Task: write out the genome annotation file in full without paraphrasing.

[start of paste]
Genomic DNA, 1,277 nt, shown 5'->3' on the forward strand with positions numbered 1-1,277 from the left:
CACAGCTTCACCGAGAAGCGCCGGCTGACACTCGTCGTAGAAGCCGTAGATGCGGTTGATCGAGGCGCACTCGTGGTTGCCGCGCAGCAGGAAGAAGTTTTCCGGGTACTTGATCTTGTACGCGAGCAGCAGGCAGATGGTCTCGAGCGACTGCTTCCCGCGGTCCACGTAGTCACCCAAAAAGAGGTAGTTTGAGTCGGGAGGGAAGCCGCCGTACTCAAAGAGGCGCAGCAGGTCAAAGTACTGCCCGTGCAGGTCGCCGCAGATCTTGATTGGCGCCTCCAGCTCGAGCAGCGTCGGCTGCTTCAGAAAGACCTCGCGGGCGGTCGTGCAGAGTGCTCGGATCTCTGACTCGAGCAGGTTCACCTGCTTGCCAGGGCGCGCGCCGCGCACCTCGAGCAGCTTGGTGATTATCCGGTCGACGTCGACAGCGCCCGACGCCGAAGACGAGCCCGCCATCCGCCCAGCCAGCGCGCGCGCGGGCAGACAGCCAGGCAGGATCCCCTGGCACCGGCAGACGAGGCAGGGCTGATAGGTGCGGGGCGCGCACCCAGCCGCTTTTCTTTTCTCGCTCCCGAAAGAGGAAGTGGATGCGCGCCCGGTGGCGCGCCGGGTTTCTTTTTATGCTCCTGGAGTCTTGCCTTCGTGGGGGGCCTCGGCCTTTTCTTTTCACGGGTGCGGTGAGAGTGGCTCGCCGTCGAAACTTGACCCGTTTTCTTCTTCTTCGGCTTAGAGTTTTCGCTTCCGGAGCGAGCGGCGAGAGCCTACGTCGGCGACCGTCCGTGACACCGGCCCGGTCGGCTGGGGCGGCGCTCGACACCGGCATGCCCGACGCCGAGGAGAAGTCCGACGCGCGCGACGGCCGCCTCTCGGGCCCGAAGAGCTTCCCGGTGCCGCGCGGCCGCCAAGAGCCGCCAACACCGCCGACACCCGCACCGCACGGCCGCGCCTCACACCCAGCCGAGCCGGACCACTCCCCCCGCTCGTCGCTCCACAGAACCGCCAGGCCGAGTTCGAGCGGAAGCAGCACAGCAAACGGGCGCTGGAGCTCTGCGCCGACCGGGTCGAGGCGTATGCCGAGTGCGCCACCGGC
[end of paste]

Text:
Genomic DNA, 1,277 nt, shown 5'->3' on the forward strand with positions numbered 1-1,277 from the left:
CACAGCTTCACCGAGAAGCGCCGGCTGACACTCGTCGTAGAAGCCGTAGATGCGGTTGATCGAGGCGCACTCGTGGTTGCCGCGCAGCAGGAAGAAGTTTTCCGGGTACTTGATCTTGTACGCGAGCAGCAGGCAGATGGTCTCGAGCGACTGCTTCCCGCGGTCCACGTAGTCACCCAAAAAGAGGTAGTTTGAGTCGGGAGGGAAGCCGCCGTACTCAAAGAGGCGCAGCAGGTCAAAGTACTGCCCGTGCAGGTCGCCGCAGATCTTGATTGGCGCCTCCAGCTCGAGCAGCGTCGGCTGCTTCAGAAAGACCTCGCGGGCGGTCGTGCAGAGTGCTCGGATCTCTGACTCGAGCAGGTTCACCTGCTTGCCAGGGCGCGCGCCGCGCACCTCGAGCAGCTTGGTGATTATCCGGTCGACGTCGACAGCGCCCGACGCCGAAGACGAGCCCGCCATCCGCCCAGCCAGCGCGCGCGCGGGCAGACAGCCAGGCAGGATCCCCTGGCACCGGCAGACGAGGCAGGGCTGATAGGTGCGGGGCGCGCACCCAGCCGCTTTTCTTTTCTCGCTCCCGAAAGAGGAAGTGGATGCGCGCCCGGTGGCGCGCCGGGTTTCTTTTTATGCTCCTGGAGTCTTGCCTTCGTGGGGGGCCTCGGCCTTTTCTTTTCACGGGTGCGGTGAGAGTGGCTCGCCGTCGAAACTTGACCCGTTTTCTTCTTCTTCGGCTTAGAGTTTTCGCTTCCGGAGCGAGCGGCGAGAGCCTACGTCGGCGACCGTCCGTGACACCGGCCCGGTCGGCTGGGGCGGCGCTCGACACCGGCATGCCCGACGCCGAGGAGAAGTCCGACGCGCGCGACGGCCGCCTCTCGGGCCCGAAGAGCTTCCCGGTGCCGCGCGGCCGCCAAGAGCCGCCAACACCGCCGACACCCGCACCGCACGGCCGCGCCTCACACCCAGCCGAGCCGGACCACTCCCCCCGCTCGTCGCTCCACAGAACCGCCAGGCCGAGTTCGAGCGGAAGCAGCACAGCAAACGGGCGCTGGAGCTCTGCGCCGACCGGGTCGAGGCGTATGCCGAGTGCGCCACCGGC